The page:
After she filed her own talcum powder cancer lawsuit, joining thousands of women who are still pursuing Johnson & Johnson in court, Fox and her talc attorneys gained access to thousands of internal corporate documents. In several memos, company representatives seemed to admit the potential dangers of their product.
A juror in Fox’s case would later point to these memos as the decisive factor in her own thought process: ” it was really clear they were hiding something.” The need to warn consumers, however, was never acknowledged by the corporation’s top brass. Instead, Johnson & Johnson spearheaded a group of cosmetic companies dedicated to fighting against each new study tooth-and-nail, clawing away at researchers’ credibility and questioning women’s ability to remember how much talcum powder they had actually used.
Ovarian Cancer Risk Threatens “Trusted” Brand
Baby powder is important to Johnson & Johnson. At around $374 million in annual revenues, the product is by no means a top-seller; the company itself is worth about $70 billion. But baby powder has a symbolic power that goes far beyond money.
In blind tests, the scent of baby powder is recognized more frequently than chocolate, coconut or mothballs, according to Bloomberg. It’s nostalgic and evocative, intimately tied to memories of childhood, unsullied by worry and adult cares. That’s powerful, and the initial success of its baby powder allowed Johnson & Johnson to develop a $2 billion baby care division.
Anything that threatened the public perception of baby powder as a safe household essential, Fox’s talc attorneys argued, posed a direct threat to Johnson & Johnson.
Talcum Powder Lawsuit Ends In Stunning Verdict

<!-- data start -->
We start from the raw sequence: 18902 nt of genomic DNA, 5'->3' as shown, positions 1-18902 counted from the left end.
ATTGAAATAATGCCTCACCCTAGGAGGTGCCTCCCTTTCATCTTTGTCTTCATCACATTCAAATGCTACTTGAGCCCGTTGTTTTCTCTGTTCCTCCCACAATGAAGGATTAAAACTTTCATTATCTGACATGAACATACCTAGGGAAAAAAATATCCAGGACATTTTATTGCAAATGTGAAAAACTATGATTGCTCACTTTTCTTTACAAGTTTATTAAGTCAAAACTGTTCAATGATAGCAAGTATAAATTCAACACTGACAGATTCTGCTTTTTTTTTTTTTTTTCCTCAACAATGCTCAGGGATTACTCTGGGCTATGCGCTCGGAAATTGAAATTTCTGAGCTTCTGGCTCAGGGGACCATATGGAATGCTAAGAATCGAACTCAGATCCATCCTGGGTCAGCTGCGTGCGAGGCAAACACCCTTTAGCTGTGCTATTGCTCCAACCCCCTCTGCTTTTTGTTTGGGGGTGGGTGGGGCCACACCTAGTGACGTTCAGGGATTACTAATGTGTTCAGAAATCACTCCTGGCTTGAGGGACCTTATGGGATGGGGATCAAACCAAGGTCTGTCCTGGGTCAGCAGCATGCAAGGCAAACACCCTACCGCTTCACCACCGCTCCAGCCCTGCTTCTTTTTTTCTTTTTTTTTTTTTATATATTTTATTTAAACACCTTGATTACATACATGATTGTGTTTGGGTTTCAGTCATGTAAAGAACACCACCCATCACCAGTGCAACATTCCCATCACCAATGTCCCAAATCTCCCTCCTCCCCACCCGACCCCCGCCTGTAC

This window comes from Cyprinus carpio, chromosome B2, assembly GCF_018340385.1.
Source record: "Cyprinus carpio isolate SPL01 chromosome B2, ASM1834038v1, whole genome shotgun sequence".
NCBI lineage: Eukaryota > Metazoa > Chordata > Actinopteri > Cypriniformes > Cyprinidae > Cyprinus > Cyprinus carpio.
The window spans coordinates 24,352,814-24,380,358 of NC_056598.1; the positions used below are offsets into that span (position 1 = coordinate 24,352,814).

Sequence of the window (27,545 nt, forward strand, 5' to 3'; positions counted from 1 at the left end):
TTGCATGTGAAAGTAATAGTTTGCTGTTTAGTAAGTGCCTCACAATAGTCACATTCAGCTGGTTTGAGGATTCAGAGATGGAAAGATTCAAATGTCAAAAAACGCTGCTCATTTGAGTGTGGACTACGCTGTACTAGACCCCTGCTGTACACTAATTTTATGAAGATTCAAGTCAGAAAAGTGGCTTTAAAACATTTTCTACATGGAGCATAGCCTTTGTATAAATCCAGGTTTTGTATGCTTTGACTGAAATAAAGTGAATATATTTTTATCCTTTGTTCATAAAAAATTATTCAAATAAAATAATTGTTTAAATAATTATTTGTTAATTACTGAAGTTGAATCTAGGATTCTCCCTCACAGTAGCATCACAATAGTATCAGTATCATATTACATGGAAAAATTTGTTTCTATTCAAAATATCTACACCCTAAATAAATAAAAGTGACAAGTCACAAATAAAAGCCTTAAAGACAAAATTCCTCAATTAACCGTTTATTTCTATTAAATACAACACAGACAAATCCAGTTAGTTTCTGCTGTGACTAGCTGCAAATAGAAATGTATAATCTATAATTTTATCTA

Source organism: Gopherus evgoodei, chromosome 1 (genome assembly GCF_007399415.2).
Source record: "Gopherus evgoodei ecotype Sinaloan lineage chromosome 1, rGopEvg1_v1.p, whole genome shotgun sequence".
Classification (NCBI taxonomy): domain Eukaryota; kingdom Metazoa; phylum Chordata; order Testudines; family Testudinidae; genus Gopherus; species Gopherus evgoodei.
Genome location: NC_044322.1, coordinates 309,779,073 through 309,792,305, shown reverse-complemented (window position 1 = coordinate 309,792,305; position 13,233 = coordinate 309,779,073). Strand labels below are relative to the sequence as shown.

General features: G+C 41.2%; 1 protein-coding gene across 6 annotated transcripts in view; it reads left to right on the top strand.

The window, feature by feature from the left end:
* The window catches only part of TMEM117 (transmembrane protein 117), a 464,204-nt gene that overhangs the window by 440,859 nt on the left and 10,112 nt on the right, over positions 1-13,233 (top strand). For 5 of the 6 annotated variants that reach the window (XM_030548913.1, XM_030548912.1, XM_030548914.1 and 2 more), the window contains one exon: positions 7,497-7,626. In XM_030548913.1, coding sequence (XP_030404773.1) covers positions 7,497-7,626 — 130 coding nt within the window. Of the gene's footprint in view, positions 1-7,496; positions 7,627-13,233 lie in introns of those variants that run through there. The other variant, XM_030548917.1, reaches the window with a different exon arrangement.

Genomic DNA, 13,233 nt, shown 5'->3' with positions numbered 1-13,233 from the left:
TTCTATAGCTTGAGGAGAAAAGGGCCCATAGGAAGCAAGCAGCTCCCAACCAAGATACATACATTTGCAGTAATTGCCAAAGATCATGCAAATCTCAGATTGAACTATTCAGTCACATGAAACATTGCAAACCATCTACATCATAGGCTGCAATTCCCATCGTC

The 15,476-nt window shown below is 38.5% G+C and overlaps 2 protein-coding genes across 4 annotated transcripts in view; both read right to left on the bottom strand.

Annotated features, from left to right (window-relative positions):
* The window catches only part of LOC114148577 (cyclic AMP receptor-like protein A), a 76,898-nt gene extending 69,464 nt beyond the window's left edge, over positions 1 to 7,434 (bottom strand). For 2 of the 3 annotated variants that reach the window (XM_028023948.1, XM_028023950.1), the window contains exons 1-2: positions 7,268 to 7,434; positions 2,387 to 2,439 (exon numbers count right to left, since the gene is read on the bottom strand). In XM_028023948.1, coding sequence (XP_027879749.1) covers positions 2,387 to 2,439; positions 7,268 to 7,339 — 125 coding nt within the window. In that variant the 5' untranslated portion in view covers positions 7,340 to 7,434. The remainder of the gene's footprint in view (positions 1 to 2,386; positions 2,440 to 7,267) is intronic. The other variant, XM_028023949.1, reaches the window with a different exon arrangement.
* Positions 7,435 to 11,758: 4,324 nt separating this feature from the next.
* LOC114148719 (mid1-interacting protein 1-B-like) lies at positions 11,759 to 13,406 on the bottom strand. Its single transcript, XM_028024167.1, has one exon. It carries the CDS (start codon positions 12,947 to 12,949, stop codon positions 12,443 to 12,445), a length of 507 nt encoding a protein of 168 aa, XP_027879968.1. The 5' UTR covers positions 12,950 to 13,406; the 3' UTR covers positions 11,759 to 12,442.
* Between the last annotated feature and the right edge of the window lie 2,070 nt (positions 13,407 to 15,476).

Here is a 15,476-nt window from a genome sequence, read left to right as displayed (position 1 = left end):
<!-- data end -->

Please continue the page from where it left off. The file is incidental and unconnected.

As her lawsuit progressed, Fox’s health worsened. Finally, after three years, vigorous rounds of chemotherapy and surgeries to remove her uterus, ovaries, fallopian tubes and portions of her spleen and colon, Jacqueline Fox succumbed to the cancer. Her son Marvin would not. He took on his mother’s role as lead Plaintiff and continued to fight her case, which reached a jury verdict in October 2015.
Out of 12 jurors, 10 found Johnson & Johnson liable for negligence, conspiracy and failure to warn women of the potential risk of using talcum-based powders as a feminine hygiene product. Fox’s estate was awarded more than her talcum powder lawyer had asked for, at $10 million in compensatory damages and $62 million in punitive damages.
After 2 Plaintiff Victories, Road Ahead Looks Rocky For J&J
The public, understandably shocked by the jury’s verdict, would be shocked again after another talcum powder lawsuit ended with a Missouri state court jury finding against Johnson & Johnson. In this second case, Gloria Ristesund, who was forced to undergo hysterectomy after her cancer diagnosis, was awarded $5 million in compensatory damages and $50 million in punitive damages. Two major losses in a row, Ristesund’s talcum powder lawyer told Reuters, should be enough to “end the litigation” and force Johnson & Johnson to settle more than 1,000 other lawsuits alleging the same kind of wrongdoing.
The company, however, has shown no sign of offering other Plaintiffs settlements. That means thousands of women may still be eligible to file lawsuits of their own.